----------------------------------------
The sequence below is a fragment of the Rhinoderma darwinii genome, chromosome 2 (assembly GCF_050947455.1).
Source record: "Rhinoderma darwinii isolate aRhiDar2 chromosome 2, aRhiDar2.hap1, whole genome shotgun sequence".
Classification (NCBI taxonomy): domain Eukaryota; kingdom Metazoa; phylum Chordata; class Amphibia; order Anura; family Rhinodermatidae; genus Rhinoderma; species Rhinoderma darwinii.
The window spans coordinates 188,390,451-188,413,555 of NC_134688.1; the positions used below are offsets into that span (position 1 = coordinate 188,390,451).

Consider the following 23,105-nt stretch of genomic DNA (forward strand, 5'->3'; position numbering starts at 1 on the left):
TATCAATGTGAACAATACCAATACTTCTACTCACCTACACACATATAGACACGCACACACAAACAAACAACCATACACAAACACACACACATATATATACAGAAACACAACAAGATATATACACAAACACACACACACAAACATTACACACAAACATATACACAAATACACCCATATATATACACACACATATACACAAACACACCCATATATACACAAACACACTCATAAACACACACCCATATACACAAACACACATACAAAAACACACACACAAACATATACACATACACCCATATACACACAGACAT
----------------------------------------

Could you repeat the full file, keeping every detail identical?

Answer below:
The sequence below is a fragment of the Rhinoderma darwinii genome, chromosome 2 (assembly GCF_050947455.1).
Source record: "Rhinoderma darwinii isolate aRhiDar2 chromosome 2, aRhiDar2.hap1, whole genome shotgun sequence".
Classification (NCBI taxonomy): domain Eukaryota; kingdom Metazoa; phylum Chordata; class Amphibia; order Anura; family Rhinodermatidae; genus Rhinoderma; species Rhinoderma darwinii.
The window spans coordinates 188,390,451-188,413,555 of NC_134688.1; the positions used below are offsets into that span (position 1 = coordinate 188,390,451).

Consider the following 23,105-nt stretch of genomic DNA (forward strand, 5'->3'; position numbering starts at 1 on the left):
TATCAATGTGAACAATACCAATACTTCTACTCACCTACACACATATAGACACGCACACACAAACAAACAACCATACACAAACACACACACATATATATACAGAAACACAACAAGATATATACACAAACACACACACACAAACATTACACACAAACATATACACAAATACACCCATATATATACACACACATATACACAAACACACCCATATATACACAAACACACTCATAAACACACACCCATATACACAAACACACATACAAAAACACACACACAAACATATACACATACACCCATATACACACAGACAT